Sorel August 11th 1783.
I have had the Honor to receive, by the Hands of Major General Baron de Steuben, your Excellency’s Letter of the 12th of July last, communicating to me your having received Instructions from the Congress of the United States to make proper Arrangements with the Commanders in Chief of the British Forces in America for receiving Possession of the Posts in the United States occupied by the Troops of His Britannic Majesty, agreeably to the 7th article of the provisional Treaty; and your having appointed the Baron de Steuben to form the said arrangements with me for receiving the Posts and Fortresses under my direction—And also acquainting me that the Baron is charged with Instructions from your Excellency to visit the Posts within the Boundary of the United States upon the River St Lawrence and the Lakes above for the purpose of having a Report made to You of the measures necessary for the Garrisoning and Support of them.
In answer to your Excellency’s Letter, I beg leave to assure You, Sir, that few things would afford me greater Pleasure than to manifest my readiness to comply with your Excellency’s wishes, as far as it is consistent with my duty; persuaded that your Excellency does not expect I should do more, I proceed to acquaint You that, His Majesty’s Proclamation declaring a Cessation of Hostilities with the Powers at War, and particular Orders to comply with it, are the only Instructions I have yet received upon the important Subject of Peace. Thus situated, a strict observance of my duty, and of the Rules of War practiced by all Nations, leaves me no alternative but that of deferring a compliance with your Requests until I shall be properly authorised to receive them.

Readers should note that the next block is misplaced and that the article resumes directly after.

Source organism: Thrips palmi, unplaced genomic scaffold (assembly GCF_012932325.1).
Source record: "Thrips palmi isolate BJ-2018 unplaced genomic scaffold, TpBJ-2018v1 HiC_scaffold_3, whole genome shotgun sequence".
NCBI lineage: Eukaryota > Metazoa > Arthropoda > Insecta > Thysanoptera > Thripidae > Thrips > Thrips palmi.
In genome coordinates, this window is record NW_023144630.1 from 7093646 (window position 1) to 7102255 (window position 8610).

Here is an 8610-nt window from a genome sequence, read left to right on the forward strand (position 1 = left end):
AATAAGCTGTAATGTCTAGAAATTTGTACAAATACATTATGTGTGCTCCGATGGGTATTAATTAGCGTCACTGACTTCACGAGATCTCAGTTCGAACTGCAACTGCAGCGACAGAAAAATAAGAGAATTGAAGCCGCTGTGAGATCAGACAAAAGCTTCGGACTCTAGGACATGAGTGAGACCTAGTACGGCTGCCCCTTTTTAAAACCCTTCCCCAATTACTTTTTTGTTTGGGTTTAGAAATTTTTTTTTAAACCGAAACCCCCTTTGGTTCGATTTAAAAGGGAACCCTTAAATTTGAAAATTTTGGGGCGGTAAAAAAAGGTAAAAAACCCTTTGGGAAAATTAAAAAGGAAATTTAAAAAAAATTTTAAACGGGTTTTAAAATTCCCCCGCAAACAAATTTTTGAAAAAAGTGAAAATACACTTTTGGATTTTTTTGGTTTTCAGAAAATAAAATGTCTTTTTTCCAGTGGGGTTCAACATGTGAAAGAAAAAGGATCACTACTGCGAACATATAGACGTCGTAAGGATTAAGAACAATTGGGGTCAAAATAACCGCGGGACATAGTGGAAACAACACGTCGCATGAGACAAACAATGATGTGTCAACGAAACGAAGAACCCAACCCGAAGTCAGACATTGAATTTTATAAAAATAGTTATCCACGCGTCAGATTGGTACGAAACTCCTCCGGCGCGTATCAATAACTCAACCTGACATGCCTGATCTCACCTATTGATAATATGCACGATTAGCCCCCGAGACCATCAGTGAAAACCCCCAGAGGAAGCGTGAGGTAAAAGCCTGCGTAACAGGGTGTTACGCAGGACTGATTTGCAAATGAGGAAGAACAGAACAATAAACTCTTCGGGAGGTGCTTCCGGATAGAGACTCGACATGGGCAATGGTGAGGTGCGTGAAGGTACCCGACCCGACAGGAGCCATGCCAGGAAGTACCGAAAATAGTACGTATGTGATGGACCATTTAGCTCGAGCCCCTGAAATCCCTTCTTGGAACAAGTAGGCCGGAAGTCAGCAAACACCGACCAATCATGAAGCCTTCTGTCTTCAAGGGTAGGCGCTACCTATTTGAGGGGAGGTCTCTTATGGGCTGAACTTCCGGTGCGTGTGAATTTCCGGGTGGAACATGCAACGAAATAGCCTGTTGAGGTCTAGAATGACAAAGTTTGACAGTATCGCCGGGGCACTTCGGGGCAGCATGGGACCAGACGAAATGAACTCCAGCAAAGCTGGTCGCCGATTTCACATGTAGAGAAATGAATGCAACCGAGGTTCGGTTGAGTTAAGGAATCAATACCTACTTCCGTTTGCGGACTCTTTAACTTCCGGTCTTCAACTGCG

While I regret the unavoidable disappointment which the Baron de Steuben has met with in the execution of your Excellency’s Commands, I feel myself indebted to an occurrence which has procured to me the acquaintance of an Officer of so much Repute in the Line of His Profession, and who stands so high in your Excellency’s Esteem.
As the Baron will communicate to your Excellency the Substance of our Conversation upon the Subject of His Commission, I shall add no more here than to assure your Excellency that every Measure which obedience to the Commands of my Sovereign, and the most humane Inclinations, could suggest, and which the indefatigable Endeavours of my Officers serving in the Upper Country, and the force of Presents could effect, has been unweariedly employed in restraining the Indians and reconciling them to Peace; and it is with sincere Pleasure I acquaint your Excellency that my Efforts have been Compleatly successful, notwithstanding the hostile Attempts which were made against the Upper Country, long after their happy Effects had been experienced upon the Frontiers. I have the Honor to be Sir Your Excellency’s most obedient and most humble Servant
DLC: Papers of George Washington.